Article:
“I gotta talk to you, Ritie.” He pulled off his shorts that had fallen to his ankles, and went into the bathroom.
It was true the bed was wet, but I knew I hadn’t had an accident. Maybe Mr. Freeman had one while he was holding me. He came back with a glass of water and told me in a sour voice, “Get up. You peed in the bed.” He poured water on the wet spot, and it did look like my mattress on many mornings…. (80)
In the above excerpt, the narrator Ritie experiences sexual trauma at the hands of her mother’s boyfriend, Mr. Freeman. The power in this scene is not only the raw honesty of it, a young girl’s innocence, perspective and experience, but also the education it offers, the frequency and ease in which sexual violence occurs and is kept secret. Let’s take a look at Angelou’s vulnerable and nuanced mastery:
- FOUNDATION: Earlier in the novel, the narrator shares her early childhood in Stamps with her grandmother and brother, where their parents left them. Recently, Ritie and her brother have reconnected with their mother who lavishes them with affection previously denied to them. Enter Mother’s boyfriend.
- HONEST PERSPECTIVE: Through this horrific trauma, Ritie is unaware of its impact. She is a girl and has no understanding of sex or rape. She merely wants to be loved. This honest perspective is not only brutal, it is true and common among young abused children. Though it is painful to read, it educates readers on the reality of how perpetrators manipulate children into keeping their secrets.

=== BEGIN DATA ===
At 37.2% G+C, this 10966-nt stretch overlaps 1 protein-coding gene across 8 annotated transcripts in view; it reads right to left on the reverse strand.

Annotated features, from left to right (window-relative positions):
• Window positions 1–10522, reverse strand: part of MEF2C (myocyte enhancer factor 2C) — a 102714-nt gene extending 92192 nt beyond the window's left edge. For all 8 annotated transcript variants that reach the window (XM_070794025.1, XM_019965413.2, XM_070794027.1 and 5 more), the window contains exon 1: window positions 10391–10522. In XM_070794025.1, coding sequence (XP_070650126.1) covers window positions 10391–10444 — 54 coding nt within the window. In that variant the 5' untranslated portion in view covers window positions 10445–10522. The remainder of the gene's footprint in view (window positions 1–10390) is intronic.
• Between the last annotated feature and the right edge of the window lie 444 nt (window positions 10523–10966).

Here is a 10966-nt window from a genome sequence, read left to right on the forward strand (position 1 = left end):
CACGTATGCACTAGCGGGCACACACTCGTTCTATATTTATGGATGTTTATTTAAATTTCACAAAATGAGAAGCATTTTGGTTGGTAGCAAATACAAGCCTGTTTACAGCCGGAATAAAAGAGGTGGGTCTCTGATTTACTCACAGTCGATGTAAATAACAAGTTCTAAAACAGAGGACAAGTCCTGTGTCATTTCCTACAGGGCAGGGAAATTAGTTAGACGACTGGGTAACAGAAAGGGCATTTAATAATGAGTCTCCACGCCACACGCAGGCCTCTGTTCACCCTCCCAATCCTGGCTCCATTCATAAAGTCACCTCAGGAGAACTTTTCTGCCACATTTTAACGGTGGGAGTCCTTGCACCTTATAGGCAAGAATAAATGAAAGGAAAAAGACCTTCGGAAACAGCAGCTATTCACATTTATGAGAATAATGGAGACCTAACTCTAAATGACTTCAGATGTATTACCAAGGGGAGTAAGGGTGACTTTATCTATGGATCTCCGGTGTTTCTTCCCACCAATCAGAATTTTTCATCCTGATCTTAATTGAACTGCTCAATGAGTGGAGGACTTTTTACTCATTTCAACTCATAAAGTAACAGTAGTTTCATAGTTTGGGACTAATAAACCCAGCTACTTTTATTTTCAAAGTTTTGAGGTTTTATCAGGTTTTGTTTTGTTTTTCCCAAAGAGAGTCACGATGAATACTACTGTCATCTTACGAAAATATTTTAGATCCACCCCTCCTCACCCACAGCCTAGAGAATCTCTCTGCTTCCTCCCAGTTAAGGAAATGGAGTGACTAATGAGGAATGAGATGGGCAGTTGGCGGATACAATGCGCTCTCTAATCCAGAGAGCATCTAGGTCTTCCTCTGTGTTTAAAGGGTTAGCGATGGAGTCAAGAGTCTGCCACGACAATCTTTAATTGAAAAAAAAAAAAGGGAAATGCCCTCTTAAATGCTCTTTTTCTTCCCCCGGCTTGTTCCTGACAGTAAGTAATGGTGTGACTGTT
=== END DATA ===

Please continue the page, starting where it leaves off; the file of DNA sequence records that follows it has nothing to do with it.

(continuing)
- PERSPECTIVE: This violence is told through the survivor’s first person point of view and perspective, immediately securing empathy from the reader. This also allows the narrator to use euphemistic syntax and diction, “pocketbook.”
- SUSPENSE: The reader knows this abuse will continue. It will get worse. The reader has driving questions: how and when will Ritie find her voice, accuse her abuser and survive the trauma? The title, I Know Why the Caged Bird Sings, supports these driving questions, suggesting some sort of cathartic survival.
Writing Exercise: Sexual Violence
Choose a character and scene from a narrative on which you are currently working. Open a separate document and copy paste the scene into this new document so that you keep your original words. Explore the sexual violence through the survivor’s perspective, language and vulnerability, such as in Angelou’s I Know Why the Caged Bird Sings.
Rae Bryant is the author of the short story collection, The Indefinite State of Imaginary Morals. Her fiction, prose-poetry and essays have appeared in print and online at The Paris Review, The Missouri Review, Diagram, StoryQuarterly, McSweeney’s, New World Writing, Gargoyle Magazine, and Redivider, among other publications and have been nominated for the Pen/Hemingway, Pen Emerging Writers, &NOW Award and Pushcart Prize. She has won awards in fiction from Whidbey Writers and The Johns Hopkins University. She earned a Masters in Writing from Hopkins where she continues to teach creative writing and is editor in chief of The Doctor T. J. Eckleburg Review. She has also taught in the International Writing Program at The University of Iowa. She is represented by Jennifer Carlson of Dunow, Carlson and Lerner.